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Kicking the Hornet’s Nest: Judge Francis on eDiscovery, Inherent Authority, and the Supreme Court

May 25, 2017  |  19 min read

Judge Francis

Over more than thirty years on the bench, Magistrate Judge James C. Francis IV has seen discovery evolve from associates sifting through stacks of paper to technologically sophisticated systems culling through vast amounts of electronic data. He’s helped shape that evolution along the way as well, writing influential cases on issues such as discovery cost shifting, ESI preservation orders, and more.

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A widely recognized expert on eDiscovery, Judge Francis recently made waves with his CAT3 v. Black Lineage decision, where he asserted that courts’ inherent authority to bring spoliation sanctions survived the 2015 amendments to Rule 37(e), contrary to the Advisory Committee's indications. We recently sat down with Judge Francis to discuss discovery, technology, CAT3, and the implications of the Supreme Court’s recent Goodyear opinion. A transcript of that conversation follows, gently edited for concision and clarity.

Logikcull: I'm sure you're aware there's a very small and declining percentage of civil cases in the federal system that ever go to trial. Meaning, cases that aren't decided on motion are often resolved through the discovery process.  Do you think that the discovery process has become a sort of the de facto dispute resolution mechanism in our system? Is that a fair assessment? Following that up, to what extent is the discovery system as it exists today capable of ensuring just results?

Hon. James C. Francis: Well, I think in part that's correct. As you’ve indicated, a fair number of cases are resolved by motion -- whether it’s motion to dismiss or motion for summary judgment. Those obviously reach the merits; so, they're not per se resolved by the discovery process. Those that go to trial, which is a very small number, or those that are settled, which is a much greater number, are impacted heavily by the discovery process.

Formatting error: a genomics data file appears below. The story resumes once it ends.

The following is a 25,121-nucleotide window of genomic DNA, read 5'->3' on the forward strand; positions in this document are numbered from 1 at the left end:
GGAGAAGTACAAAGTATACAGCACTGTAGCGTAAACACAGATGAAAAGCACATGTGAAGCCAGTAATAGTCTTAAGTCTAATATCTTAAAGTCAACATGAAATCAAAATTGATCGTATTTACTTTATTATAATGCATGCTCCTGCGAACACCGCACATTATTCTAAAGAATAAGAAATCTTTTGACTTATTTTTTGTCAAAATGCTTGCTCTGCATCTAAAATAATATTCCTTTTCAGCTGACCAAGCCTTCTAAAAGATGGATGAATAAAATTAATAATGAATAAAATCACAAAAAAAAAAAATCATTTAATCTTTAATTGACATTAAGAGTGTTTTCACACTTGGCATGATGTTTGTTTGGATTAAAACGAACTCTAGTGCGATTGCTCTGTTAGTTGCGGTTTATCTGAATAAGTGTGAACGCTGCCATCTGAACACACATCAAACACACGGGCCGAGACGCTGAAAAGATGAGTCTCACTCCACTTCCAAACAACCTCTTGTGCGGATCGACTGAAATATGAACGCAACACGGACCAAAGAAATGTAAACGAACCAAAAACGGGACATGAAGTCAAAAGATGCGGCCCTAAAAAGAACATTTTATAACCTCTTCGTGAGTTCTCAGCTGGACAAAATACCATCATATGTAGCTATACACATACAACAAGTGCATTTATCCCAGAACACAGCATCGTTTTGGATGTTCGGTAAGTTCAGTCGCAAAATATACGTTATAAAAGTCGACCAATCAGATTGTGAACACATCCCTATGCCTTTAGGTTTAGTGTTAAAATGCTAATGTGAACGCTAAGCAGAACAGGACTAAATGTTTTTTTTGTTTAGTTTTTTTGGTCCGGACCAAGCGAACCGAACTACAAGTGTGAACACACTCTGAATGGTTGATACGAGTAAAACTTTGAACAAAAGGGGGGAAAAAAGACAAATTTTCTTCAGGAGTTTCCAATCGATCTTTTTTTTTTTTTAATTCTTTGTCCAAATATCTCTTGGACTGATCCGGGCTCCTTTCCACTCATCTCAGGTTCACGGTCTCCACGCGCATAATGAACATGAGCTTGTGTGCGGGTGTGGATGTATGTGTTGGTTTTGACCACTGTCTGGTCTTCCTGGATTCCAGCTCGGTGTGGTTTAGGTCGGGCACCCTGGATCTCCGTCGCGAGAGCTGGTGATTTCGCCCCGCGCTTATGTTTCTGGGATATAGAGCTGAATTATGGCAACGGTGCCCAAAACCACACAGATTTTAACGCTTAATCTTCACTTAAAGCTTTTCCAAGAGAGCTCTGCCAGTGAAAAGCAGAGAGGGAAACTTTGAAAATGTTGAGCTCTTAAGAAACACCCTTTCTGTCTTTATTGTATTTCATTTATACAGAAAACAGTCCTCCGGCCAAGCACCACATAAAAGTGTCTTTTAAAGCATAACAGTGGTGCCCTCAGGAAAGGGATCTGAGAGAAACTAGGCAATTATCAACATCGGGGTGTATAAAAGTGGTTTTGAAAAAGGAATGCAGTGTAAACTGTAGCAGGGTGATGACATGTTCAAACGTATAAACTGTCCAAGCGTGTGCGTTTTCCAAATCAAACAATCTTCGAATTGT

Certainly, discovery is critical in allowing the parties to evaluate the strengths and weaknesses of their case for purposes of settlement. So, in that respect, I think discovery can be a means of reaching a just outcome depending on three things: the discovery has to be balanced, sufficient, and the cost effective.

Let me say a little bit about what I mean on each of those. By balanced I mean each side has to be equally able to obtain information to support its claims or defenses -- that is, there can't be a tilt in favor of plaintiffs or defendants.

Secondly, there has to be sufficient discovery. Unless a party gets what it needs in order to evaluate its case and the other party's case, then the discovery doesn't move us toward a just resolution.

"Unless a party gets what it needs in order to evaluate its case and the other party's case, then the discovery doesn't move us toward a just resolution."

Finally, it has to be cost effective in the sense that you want the outcome to be driven by the content of the discovery rather than the costs of obtaining that discovery. Obviously, no discovery is costless. There's always going to be some cost, but it can't be disproportionate to the value of the content that is going to be obtained.

Logikcull: In terms of your first point, balance: Under two years ago Rule 26 was updated, emphasizing the importance of proportionality in the discovery process simply by moving the word a little bit higher up in the phrasing. Do you think that tweak has had an impact on the way judges deal with discovery issues and proportionality post-amendment?